Summer camp conversations lead boys to have more positive views of girls’ STEM ability
TORONTO, Oct. 5, 2023 – Negative stereotypes of girls and women in science, technology, engineering, mathematics (STEM) persist, but York University researchers have designed a brief intervention that makes a big difference toward improving boys' gendered beliefs.
The researchers recruited 667 boys, aged 9 to 15, who were attending STEM summer camps and randomly assigned them to either an intervention or control conversation with a staff member – all undergraduate or graduate students in STEM.
The intervention conversation involved a multi-stage persuasive appeal. Trained staff affirmed the boys’ most important values, gave an illustration of why girls' STEM ability is commonly underestimated (with a genuine personal anecdote), and asked boys to reflect on their own similar experiences. The control group discussed general camp experiences.
“We were happy to see that a brief intervention could have such a positive effect on how boys view girls in STEM,” says York University Professor Jennifer Steele of the Faculty of Health and a co-author of the study. “Providing strong evidence of girls’ potential in STEM went a long way toward encouraging boys to form more positive perceptions of their female peers.”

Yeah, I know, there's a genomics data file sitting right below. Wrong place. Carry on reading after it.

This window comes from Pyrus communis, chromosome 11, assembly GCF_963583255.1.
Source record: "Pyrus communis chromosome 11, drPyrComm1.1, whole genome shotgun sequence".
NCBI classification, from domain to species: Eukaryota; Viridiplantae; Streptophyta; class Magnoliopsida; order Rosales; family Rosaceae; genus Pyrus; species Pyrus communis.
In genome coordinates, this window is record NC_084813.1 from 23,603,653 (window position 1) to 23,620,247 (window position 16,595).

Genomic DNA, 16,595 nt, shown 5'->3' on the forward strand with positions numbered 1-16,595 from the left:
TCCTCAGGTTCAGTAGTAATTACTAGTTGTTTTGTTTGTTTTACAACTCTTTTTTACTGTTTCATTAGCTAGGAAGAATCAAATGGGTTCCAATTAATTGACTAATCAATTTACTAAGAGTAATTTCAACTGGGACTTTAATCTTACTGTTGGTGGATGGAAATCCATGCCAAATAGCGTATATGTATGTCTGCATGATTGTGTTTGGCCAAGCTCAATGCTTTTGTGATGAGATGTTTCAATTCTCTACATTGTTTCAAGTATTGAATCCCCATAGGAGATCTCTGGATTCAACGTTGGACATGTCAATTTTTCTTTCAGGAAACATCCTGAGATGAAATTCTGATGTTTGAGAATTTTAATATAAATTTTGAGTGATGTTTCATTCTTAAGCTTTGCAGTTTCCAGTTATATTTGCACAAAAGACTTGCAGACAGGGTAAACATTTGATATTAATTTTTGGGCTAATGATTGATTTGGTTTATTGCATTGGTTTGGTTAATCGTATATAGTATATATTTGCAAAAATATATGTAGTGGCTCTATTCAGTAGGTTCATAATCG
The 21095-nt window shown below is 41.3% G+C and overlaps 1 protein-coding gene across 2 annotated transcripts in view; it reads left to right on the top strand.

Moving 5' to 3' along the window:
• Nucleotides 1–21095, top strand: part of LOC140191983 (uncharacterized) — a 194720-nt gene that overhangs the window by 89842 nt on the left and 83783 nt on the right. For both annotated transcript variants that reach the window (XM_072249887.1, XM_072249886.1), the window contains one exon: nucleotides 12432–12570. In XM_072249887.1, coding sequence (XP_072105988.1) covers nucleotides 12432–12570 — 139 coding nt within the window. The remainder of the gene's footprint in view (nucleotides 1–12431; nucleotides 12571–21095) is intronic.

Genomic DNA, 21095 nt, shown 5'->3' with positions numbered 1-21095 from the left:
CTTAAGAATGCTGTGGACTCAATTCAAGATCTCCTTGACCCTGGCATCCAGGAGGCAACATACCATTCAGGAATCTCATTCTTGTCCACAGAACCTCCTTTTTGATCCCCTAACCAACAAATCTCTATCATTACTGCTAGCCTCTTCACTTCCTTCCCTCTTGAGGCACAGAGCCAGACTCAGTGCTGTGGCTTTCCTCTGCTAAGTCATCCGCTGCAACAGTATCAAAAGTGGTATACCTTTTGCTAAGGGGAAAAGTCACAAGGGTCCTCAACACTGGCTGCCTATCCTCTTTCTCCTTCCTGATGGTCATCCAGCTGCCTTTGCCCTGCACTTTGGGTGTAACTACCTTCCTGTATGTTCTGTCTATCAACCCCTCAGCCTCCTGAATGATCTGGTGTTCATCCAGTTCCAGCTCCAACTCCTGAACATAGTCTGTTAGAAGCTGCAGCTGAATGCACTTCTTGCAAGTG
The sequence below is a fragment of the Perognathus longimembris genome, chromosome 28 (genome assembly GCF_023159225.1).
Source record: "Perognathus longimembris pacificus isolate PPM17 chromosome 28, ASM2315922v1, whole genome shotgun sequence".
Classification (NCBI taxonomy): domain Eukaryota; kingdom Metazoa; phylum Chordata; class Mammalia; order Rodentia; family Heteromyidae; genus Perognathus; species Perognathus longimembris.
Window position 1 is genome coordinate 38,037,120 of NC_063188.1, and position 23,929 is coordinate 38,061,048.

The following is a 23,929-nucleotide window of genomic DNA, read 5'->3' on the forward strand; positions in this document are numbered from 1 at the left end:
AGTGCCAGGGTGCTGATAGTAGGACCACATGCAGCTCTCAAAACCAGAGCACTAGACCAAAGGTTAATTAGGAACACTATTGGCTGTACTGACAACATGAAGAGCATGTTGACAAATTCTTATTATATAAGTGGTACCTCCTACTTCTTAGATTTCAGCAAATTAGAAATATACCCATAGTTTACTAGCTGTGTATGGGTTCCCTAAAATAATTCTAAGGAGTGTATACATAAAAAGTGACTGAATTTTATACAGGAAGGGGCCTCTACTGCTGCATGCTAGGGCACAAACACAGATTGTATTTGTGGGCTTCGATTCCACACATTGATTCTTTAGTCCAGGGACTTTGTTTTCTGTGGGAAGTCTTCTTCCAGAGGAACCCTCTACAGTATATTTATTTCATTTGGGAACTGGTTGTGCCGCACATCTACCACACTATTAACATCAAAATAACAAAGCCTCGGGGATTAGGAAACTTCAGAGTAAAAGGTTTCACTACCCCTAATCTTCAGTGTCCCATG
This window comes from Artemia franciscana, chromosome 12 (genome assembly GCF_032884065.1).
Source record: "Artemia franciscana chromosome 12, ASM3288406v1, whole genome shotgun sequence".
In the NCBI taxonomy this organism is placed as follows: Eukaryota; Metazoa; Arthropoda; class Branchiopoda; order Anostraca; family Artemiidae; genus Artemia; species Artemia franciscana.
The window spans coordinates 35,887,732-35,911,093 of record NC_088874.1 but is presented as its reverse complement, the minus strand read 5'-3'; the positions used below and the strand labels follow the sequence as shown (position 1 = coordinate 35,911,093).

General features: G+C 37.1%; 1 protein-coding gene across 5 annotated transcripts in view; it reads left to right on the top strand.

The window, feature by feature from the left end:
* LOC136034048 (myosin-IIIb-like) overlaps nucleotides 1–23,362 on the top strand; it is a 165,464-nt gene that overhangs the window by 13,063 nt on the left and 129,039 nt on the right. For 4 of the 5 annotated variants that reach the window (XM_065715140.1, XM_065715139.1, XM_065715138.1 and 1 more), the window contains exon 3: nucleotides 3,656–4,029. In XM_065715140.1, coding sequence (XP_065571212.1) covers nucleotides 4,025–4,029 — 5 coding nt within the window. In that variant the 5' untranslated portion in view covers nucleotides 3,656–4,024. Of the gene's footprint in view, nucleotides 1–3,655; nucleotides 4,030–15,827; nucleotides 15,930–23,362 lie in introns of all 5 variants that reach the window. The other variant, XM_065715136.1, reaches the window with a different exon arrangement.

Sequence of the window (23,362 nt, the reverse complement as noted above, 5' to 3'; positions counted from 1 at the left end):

The research, led by Emily Cyr, a York University SSHRC Postdoctoral Fellow, also found that the boys with more positive perceptions of girls’ STEM ability ended up having more female friends. The findings highlight the importance of engaging elementary-school-aged boys to make STEM climates more inclusive.
“This kind of intervention could go a long way in tackling the persistent barriers women face when trying to feel a sense of belonging and flourish in STEM higher education and careers,” says Cyr. “The difference with this study is that we addressed these gender gaps in childhood before girls are pushed out of STEM.”
The researchers say being able to change boys’ perception early on could make a big difference to girls when it comes time to choose which courses to take at the high school level. These early decisions to take prerequisite courses, such as Grade 11 physics, would better position girls for STEM higher education and beyond.
The paper, Girls are good at STEM: Opening minds and providing evidence reduce boys' stereotyping of girls' STEM ability, was published in the journal Child Development. The research was supported by a Social Sciences and Humanities Research Council (SSHRC) partnership grant.